Gladstone School (Pittsburgh)

Gladstone School is a historic public school in the Hazelwood neighborhood of Pittsburgh, Pennsylvania. It operated between 1914 and 2001, serving at various times as an elementary school, a junior high or middle school, and a high school. The school’s mascot was the Gladiators. Pittsburgh Public Schools sold the vacant property to a community group in 2016. It was listed on the National Register of Historic Places in 2021.

United States historic place
Gladstone School

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Location 327 Hazelwood Ave., Pittsburgh, Pennsylvania
Coordinates

40°24′44″N79°56′27″W

Built 1914, 1923, 1926
Architect O. M. Topp
Architectural style Collegiate Gothic
NRHP reference No. 100006988
Added to NRHP September 17, 2021[1]

The school consists of two buildings, both in the Collegiate Gothic style. The main building was designed by O. M. Topp and was built in two phases, which were completed in 1914 and 1923, respectively. The annex building was added in 1926 along with a pedestrian bridge to join the two buildings.

. . . Gladstone School (Pittsburgh) . . .

The school opened in October 1914 with a capacity of 350 elementary-grade students.[2] An addition in 1923 increased the number of classrooms from 14 to 26 and allowed the school to also enroll junior-high students.[3][4] In 1926, a three-story annex opened next to the original building, bringing the school’s capacity to 1,290 students. The annex included a swimming pool, two gymnasiums, wood, metal, and electric shops, and facilities for art, music, drafting, and millinery.[5]

By the 1950s, Hazelwood’s demographics had shifted from primarily Eastern European to primarily African American.[6] To accommodate the age and population changes in the neighborhood, Gladstone was expanded to a senior high school in 1960.[7] The school was scheduled to close in 1976 as part of a Pittsburgh Board of Education plan to reduce segregation in the district.[8] After pressure from neighborhood residents, it ultimately remained open as a middle school, but the elementary and high school grades were eliminated. The high school students were bused to the new, majority-white Brashear High School in Beechview.[9]

Gladstone closed in 2001[10] and has remained vacant since. In 2016, Pittsburgh Public Schools sold the property to a community group which planned to use it as a community center and affordable housing.[11]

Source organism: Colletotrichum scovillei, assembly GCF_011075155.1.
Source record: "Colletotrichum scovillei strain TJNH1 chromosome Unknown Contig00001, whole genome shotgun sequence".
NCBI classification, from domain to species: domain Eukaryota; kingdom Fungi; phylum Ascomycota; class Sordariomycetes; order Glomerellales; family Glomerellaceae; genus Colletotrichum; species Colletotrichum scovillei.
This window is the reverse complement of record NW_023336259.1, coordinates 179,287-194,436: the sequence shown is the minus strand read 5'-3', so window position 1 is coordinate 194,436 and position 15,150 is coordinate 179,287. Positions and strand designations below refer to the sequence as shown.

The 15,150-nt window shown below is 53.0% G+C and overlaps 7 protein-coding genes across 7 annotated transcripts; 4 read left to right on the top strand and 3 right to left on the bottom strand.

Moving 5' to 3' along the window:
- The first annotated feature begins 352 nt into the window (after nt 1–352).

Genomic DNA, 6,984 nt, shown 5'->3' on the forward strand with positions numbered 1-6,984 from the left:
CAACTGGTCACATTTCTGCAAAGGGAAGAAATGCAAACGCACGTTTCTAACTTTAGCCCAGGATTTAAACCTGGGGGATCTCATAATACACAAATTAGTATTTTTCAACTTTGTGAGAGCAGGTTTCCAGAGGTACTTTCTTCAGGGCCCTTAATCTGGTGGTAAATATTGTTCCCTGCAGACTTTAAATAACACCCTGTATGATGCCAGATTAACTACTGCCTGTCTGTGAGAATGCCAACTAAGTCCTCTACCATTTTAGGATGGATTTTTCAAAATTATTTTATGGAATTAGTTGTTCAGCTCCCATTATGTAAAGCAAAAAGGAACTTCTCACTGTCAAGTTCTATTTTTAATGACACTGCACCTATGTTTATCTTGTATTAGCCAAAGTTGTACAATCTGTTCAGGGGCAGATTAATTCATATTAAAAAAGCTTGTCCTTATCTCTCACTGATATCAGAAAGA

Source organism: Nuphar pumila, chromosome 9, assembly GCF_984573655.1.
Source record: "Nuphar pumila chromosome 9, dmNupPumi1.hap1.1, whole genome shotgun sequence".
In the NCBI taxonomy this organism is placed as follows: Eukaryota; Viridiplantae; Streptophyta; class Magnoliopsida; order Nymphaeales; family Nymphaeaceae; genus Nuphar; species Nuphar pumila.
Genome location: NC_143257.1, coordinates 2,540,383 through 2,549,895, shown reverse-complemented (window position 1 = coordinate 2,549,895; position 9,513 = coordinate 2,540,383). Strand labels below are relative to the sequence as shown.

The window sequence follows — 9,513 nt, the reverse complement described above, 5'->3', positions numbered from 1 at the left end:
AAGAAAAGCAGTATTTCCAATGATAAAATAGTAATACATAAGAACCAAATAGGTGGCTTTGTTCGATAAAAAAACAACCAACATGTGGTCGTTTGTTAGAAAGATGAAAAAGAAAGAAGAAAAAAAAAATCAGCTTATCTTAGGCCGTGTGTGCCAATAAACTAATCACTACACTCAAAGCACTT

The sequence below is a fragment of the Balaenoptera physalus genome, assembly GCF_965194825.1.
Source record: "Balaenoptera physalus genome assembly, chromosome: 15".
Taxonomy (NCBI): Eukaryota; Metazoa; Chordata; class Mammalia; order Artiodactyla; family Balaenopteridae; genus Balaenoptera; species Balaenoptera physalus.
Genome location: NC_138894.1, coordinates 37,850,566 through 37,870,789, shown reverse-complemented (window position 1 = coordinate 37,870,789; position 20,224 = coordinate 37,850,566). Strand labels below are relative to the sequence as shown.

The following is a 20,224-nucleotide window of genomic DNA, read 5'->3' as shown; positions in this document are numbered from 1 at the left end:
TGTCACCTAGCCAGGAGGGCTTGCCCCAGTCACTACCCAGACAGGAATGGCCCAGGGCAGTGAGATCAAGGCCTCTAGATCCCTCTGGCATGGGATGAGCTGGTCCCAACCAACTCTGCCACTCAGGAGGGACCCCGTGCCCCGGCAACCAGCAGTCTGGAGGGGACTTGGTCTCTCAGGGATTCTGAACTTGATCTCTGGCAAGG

Gladstone School consists of two rectangular buildings which are oriented perpendicular to each other and joined by a pedestrian bridge. The main school building, on the east side, was designed by local architect O. M. Topp and was built in two phases. The front section was completed in 1914 and the rear section was added in 1923. A further addition at the rear was completed in 1965. The annex building on the west side was completed in 1926. Both buildings are three stories high with raised basements and are designed in the Collegiate Gothic style.[6]

  1. “National Register of Historic Places Weekly List 2021-09-17”. National Park Service. Retrieved November 9, 2021.
  2. “New School Opened”. Pittsburgh Gazette Times. October 20, 1914. Retrieved November 9, 2021 via Newspapers.com.
  3. “School Additions To Cost $900,000”. Pittsburgh Press. July 18, 1922. Retrieved November 9, 2021 via Newspapers.com.
  4. “Ten Changes Made in Principalships of Local Schools”. Pittsburgh Press. September 3, 1923. Retrieved November 9, 2021.
  5. “$14,000,000 Worth of Schools to Be Pittsburgh’s Boast”. Pittsburgh Press. December 27, 1925. Retrieved November 9, 2021 via Newspapers.com.
  6. “Gladstone School”. National Park Service. Retrieved November 9, 2021.
  7. “Gladstone Moves Up”. Pittsburgh Sun-Telegraph. November 6, 1959. Retrieved November 10, 2021 via Newspapers.com.
  8. Nilsson, David (December 24, 1975). “Board OKs Brashear Plan, Fifth, Gladstone Closing”. Pittsburgh Press. Retrieved November 10, 2021 via Newspapers.com.
  9. Benic, Thomas B. (July 1, 1976). “Fifth Avenue High Closes, Memories Will Linger On”. Pittsburgh Post-Gazette. Retrieved November 10, 2021 via Newspapers.com.
  10. Chute, Eleanor (December 22, 2000). “Closings hit home”. Pittsburgh Post-Gazette. Retrieved November 10, 2021 via Newspapers.com.
  11. Behrman, Elizabeth (August 10, 2018). “Commonwealth Court upholds sale of former Gladstone school building to community coalition”. Pittsburgh Post-Gazette. Retrieved November 10, 2021.
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